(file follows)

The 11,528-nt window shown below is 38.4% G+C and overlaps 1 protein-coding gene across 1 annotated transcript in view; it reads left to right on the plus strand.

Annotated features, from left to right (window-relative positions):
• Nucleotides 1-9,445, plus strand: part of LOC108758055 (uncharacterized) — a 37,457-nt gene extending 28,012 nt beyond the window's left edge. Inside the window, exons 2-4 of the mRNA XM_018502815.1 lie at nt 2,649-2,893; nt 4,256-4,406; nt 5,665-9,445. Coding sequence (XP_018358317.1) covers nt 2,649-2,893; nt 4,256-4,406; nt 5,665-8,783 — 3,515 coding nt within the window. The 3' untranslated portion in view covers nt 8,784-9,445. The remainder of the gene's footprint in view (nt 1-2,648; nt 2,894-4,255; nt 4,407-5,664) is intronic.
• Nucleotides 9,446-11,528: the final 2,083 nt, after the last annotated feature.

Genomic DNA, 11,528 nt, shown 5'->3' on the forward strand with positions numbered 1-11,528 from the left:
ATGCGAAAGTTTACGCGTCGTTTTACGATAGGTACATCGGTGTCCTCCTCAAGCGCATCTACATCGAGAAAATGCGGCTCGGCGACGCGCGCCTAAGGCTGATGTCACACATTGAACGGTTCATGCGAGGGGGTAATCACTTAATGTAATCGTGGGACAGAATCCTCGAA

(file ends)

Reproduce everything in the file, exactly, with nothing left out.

The 11,528-nt window shown below is 38.4% G+C and overlaps 1 protein-coding gene across 1 annotated transcript in view; it reads left to right on the plus strand.

Annotated features, from left to right (window-relative positions):
• Nucleotides 1-9,445, plus strand: part of LOC108758055 (uncharacterized) — a 37,457-nt gene extending 28,012 nt beyond the window's left edge. Inside the window, exons 2-4 of the mRNA XM_018502815.1 lie at nt 2,649-2,893; nt 4,256-4,406; nt 5,665-9,445. Coding sequence (XP_018358317.1) covers nt 2,649-2,893; nt 4,256-4,406; nt 5,665-8,783 — 3,515 coding nt within the window. The 3' untranslated portion in view covers nt 8,784-9,445. The remainder of the gene's footprint in view (nt 1-2,648; nt 2,894-4,255; nt 4,407-5,664) is intronic.
• Nucleotides 9,446-11,528: the final 2,083 nt, after the last annotated feature.

Genomic DNA, 11,528 nt, shown 5'->3' on the forward strand with positions numbered 1-11,528 from the left:
ATGCGAAAGTTTACGCGTCGTTTTACGATAGGTACATCGGTGTCCTCCTCAAGCGCATCTACATCGAGAAAATGCGGCTCGGCGACGCGCGCCTAAGGCTGATGTCACACATTGAACGGTTCATGCGAGGGGGTAATCACTTAATGTAATCGTGGGACAGAATCCTCGAA